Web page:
The woods don't look the best, pretty devastating really. What was once a beautiful hard woods is now some wood/brush piles with a few trees. Overall I think the loggers did a OK job of leaving some mature hard woods behind for reseeding and a food source. The deer are back in the woods along with the turkeys. The biggest thing I have noticed so far is the squirrels seem to be gone. It was nothing to see 15-20 squirrels and now I don't see a one.

Post Your Comment
2/19/15 @ 9:14 PM
Lectrotech
Lectrotech
USER since 11/19/09
I don't know if the DNR still offers conservation packages for purchasing trees for planting. At one time they were broken down into: Deer, Turkey, Upland etc. Might be worth looking into it.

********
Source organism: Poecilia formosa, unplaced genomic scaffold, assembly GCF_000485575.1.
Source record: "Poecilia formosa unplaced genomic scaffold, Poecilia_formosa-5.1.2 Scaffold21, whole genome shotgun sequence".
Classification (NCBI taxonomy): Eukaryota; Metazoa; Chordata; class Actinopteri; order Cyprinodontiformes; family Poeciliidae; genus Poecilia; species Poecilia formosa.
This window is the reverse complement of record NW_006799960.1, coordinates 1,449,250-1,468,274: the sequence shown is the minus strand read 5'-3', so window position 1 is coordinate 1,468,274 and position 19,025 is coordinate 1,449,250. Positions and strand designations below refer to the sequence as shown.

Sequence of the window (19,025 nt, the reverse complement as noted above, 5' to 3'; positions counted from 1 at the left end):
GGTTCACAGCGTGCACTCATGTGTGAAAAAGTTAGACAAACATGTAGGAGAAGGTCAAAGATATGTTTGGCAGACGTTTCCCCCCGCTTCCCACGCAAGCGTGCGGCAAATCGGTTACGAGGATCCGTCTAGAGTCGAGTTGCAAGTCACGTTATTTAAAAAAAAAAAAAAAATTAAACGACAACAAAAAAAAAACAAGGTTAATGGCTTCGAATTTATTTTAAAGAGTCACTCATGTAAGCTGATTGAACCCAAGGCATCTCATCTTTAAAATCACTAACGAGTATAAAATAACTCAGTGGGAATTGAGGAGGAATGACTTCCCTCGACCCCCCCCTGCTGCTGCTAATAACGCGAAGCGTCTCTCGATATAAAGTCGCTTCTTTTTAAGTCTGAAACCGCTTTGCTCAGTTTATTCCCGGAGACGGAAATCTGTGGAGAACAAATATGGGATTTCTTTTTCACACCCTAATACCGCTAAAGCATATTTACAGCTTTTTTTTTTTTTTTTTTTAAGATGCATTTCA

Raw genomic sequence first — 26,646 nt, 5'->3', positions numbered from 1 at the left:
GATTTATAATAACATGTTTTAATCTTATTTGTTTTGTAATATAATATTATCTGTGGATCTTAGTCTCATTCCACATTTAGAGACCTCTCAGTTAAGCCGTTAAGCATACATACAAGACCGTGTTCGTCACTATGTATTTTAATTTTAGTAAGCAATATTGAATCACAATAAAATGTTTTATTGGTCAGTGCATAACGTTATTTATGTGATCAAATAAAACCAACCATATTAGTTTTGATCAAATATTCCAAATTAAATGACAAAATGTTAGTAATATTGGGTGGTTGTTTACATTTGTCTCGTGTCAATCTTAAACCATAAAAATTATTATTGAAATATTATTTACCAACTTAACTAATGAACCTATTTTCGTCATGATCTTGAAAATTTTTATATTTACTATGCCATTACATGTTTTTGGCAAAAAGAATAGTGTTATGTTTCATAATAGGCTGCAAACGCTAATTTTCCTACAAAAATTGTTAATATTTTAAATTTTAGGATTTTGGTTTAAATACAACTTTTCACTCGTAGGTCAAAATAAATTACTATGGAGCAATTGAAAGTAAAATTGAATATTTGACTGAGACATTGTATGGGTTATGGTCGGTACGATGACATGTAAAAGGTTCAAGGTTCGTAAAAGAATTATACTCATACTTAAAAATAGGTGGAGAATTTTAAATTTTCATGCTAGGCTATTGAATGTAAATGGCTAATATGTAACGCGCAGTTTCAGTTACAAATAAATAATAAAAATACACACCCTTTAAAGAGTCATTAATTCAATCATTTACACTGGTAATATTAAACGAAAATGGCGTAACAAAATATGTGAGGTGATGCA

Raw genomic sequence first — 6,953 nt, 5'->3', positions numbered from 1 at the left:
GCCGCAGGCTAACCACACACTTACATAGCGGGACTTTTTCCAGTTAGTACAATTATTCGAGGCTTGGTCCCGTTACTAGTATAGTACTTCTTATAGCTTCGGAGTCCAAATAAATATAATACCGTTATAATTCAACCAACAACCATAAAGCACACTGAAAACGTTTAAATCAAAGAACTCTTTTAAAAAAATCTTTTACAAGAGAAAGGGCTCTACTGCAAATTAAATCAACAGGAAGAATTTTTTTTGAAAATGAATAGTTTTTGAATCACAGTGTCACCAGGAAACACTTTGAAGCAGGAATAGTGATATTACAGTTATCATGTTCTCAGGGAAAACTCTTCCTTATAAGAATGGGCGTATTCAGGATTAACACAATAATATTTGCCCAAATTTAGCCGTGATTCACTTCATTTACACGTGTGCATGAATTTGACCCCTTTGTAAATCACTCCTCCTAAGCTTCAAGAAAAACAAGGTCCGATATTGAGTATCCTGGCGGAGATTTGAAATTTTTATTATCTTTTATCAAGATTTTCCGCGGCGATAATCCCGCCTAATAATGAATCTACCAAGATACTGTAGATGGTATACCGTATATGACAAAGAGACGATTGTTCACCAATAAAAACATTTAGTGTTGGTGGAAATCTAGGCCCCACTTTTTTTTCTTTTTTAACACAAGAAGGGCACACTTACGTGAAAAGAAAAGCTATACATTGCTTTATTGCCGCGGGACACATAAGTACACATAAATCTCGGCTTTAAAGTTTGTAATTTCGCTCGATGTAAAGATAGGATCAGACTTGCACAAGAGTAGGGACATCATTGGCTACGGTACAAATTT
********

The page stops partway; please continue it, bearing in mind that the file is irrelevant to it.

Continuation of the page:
Arbor Day Foundation costs a bit more but you might find some interesting trees to plant.

My experience, Logging isn't a bad thing. The land owner just found out that his trees were worth money. I had some done years back on grade and scale with a promised minimum. The end sale went to the Amish, that made it a cash deal.

Edited on 2/19/15 9:22 PM
Post Your Comment
2/17/15 @ 5:11 PM
CARPAZZ
CARPAZZ
USER since 2/10/05
Logging is great for deer. Remember deer are a edge species and logging will create those edges. Also deer will start using a logged areas right away feeding on all the new growth that will start right away and will continue to be a huge brows area for yrs to come. Down side is if you have to many deer in the local area you won't end up with much for desired regeneration but only what the deer won't eat. Have watched 40ac area of hardwoods turn into 40ac of balsam and spruce in 15-20yr time frame after being logged. Wish more people would log because it's a big help with maintaining or even increasing your local carrying capacity.

Post Your Comment
1/26/15 @ 3:20 PM
1cast-away
1cast-away
USER since 2/2/09